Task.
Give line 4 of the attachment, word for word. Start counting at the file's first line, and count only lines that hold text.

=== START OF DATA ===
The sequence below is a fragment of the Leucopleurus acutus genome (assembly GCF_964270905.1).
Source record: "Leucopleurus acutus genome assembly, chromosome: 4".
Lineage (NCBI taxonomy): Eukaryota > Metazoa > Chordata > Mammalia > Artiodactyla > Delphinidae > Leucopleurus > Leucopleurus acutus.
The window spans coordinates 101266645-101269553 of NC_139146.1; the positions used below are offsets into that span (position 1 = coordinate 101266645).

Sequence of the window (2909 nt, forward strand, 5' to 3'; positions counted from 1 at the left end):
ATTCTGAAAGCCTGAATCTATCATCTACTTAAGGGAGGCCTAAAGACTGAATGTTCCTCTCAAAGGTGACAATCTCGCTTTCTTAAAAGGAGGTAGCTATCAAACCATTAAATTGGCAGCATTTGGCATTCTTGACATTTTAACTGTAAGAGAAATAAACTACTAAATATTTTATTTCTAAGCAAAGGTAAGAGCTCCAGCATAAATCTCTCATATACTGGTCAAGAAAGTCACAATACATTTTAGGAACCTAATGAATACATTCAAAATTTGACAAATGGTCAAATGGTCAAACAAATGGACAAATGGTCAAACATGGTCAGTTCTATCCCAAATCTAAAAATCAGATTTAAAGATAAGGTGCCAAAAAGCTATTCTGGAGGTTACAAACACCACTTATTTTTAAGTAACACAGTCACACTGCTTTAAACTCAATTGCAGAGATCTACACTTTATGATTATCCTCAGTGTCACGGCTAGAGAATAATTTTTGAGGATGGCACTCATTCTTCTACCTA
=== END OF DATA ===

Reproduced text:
The window spans coordinates 101266645-101269553 of NC_139146.1; the positions used below are offsets into that span (position 1 = coordinate 101266645).